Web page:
Our Healthcare Payment System is Beyond Broken

A family member recently experienced a healthcare emergency.  Said family member was taken to an emergency room known to be in that family’s network.  The ER staff was great.  After stabilizing the patient, the ER doctor said the patient needed to be transported to a different hospital, still within network, for evaluation and further testing that hospital could not perform.  The patient asked if personal transportation were allowed.  The doctor was adamant that the patient needed to be transported by ambulance. 

Fortunately, the patient is on the road to recovery.  Unfortunately, the patient received an almost $1,200 bill for an ambulance ride because the ambulance was out of network.  The patient was never consulted on choice of ambulance providers.  Had the ambulance been in network, the ambulance company would have been reimbursed $342.  To add insult to injury, the family has already hit its in network deductible, making the full amount due by the family.

Imagine if we all ran our businesses that way.  If I told someone, “Sorry, your labels took longer to produce than we thought, here’s your new bill,” I’d either be out of business or in court a lot.  I have come to find out that it is common practice for ambulance companies and even anesthesiologists that work at hospitals to be out of networks, even if a person goes to an in network hospital. 

The healthcare payment system needs radical changes.  Here are a few ideas:

  1. If hospitals charge non-insured people more than insured people, they lose non-profit status.  How a hospital systems that nets hundreds of millions of dollars in operating income is a non-profit is beyond me.  Both the Mayo Clinic and Cleveland Clinic make hundreds of millions of dollars a year and pay no income or property taxes.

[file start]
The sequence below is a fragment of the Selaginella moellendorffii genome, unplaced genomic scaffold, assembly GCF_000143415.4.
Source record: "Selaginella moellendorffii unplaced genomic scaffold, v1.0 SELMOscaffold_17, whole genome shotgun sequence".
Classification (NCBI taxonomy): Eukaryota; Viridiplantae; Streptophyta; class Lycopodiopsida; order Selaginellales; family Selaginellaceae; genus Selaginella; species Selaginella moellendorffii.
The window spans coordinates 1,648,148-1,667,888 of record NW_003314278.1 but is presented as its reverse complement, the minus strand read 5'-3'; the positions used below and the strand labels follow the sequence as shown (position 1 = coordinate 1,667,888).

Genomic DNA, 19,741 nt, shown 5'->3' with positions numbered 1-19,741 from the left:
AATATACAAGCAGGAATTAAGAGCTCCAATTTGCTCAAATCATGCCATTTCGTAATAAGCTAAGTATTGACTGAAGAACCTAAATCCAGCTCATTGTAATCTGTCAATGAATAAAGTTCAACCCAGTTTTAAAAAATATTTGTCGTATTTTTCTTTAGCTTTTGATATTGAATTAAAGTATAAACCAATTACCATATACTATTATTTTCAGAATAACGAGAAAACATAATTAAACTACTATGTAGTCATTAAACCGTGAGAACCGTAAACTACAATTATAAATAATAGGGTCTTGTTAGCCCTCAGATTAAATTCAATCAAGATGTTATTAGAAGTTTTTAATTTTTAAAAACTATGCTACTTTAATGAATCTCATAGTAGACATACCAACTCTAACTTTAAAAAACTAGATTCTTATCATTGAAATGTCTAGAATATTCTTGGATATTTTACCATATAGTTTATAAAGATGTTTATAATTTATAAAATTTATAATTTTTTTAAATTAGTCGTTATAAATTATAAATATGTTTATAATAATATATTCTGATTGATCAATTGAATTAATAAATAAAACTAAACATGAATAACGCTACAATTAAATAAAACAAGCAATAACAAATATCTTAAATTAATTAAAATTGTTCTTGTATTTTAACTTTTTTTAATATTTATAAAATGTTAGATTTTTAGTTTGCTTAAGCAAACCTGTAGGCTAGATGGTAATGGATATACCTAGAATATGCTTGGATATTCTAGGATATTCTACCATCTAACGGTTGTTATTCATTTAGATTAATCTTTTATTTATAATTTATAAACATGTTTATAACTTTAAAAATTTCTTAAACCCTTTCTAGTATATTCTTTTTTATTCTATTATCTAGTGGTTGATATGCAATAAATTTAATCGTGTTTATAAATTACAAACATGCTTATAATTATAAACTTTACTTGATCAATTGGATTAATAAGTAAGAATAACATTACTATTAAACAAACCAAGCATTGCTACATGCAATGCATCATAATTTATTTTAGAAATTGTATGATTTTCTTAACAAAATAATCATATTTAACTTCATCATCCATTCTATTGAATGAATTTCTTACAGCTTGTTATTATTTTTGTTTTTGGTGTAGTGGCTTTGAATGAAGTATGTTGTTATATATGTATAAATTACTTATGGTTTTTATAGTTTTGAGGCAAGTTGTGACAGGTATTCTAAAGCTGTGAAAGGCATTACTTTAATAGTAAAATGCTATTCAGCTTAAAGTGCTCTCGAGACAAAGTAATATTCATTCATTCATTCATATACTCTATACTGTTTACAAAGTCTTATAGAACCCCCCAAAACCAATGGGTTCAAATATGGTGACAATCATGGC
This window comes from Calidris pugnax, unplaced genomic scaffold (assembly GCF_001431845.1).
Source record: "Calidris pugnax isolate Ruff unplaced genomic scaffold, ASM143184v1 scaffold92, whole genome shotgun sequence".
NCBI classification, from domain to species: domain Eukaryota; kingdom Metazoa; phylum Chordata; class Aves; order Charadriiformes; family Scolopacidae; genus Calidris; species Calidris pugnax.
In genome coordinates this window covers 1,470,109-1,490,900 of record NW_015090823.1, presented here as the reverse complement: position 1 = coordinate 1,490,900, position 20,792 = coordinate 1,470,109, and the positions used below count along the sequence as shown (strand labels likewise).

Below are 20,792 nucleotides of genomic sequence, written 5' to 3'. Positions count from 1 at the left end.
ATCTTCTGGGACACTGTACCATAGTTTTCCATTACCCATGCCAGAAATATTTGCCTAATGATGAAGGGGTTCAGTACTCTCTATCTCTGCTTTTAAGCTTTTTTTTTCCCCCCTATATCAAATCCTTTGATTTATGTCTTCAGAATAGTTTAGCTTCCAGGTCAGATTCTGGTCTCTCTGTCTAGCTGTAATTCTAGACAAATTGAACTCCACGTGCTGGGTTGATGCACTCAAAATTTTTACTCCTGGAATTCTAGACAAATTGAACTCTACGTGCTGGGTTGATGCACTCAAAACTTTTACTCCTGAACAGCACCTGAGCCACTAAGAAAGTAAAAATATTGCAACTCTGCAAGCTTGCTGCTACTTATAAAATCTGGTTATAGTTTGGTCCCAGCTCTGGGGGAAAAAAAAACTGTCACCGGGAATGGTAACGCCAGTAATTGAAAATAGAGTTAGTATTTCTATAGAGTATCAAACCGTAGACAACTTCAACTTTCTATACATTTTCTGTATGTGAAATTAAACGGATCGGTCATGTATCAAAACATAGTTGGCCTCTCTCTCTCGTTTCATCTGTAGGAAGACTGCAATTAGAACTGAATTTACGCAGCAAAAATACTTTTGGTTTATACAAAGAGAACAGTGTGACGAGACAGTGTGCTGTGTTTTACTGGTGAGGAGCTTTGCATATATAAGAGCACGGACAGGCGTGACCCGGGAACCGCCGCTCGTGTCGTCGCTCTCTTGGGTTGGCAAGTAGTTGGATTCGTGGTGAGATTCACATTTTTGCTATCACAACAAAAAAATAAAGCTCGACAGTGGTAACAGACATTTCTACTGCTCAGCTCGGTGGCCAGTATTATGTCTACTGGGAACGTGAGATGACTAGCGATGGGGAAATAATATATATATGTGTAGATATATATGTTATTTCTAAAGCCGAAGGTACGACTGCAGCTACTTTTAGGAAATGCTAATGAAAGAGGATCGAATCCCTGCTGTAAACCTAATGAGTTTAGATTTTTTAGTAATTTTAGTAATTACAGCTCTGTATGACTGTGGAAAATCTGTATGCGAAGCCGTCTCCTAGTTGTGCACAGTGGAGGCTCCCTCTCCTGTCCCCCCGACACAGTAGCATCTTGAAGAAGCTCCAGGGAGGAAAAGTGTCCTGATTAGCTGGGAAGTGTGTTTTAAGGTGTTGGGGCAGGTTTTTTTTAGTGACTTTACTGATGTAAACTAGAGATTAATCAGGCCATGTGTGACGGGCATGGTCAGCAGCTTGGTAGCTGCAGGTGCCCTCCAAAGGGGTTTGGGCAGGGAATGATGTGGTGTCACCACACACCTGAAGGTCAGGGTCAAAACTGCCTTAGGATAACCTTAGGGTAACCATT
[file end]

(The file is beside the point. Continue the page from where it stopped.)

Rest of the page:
• If you go to an in network facility, all services determined to be medically necessary must be covered as in network by the insurance company. 
  • All prices must be available online in a format that a grade schooler can understand.  “Facility fees” should be banned.  As part of Obamacare, hospitals are allowed to charge additional fees for using their facility even if you see a doctor that is employed by that hospital. 
  • Any relationships that involve a hospital, doctor, or other service provider receiving payments of any kind must be disclosed.  I wonder if the ambulance company pays the hospital a “Provider fee” or some other payment that would be an illegal kickback in any other business. 

Doctors, hospitals, and insurance companies have to understand that people are incredibly frustrated by the current payment system in our country.  Insurance companies are the easy targets for politicians and the media.  I submit they are part of the problem, but so are the doctors and hospitals.  As our Democratic presidential candidates love to say about successful people in the private sector, “It’s time to hold them accountable.” 

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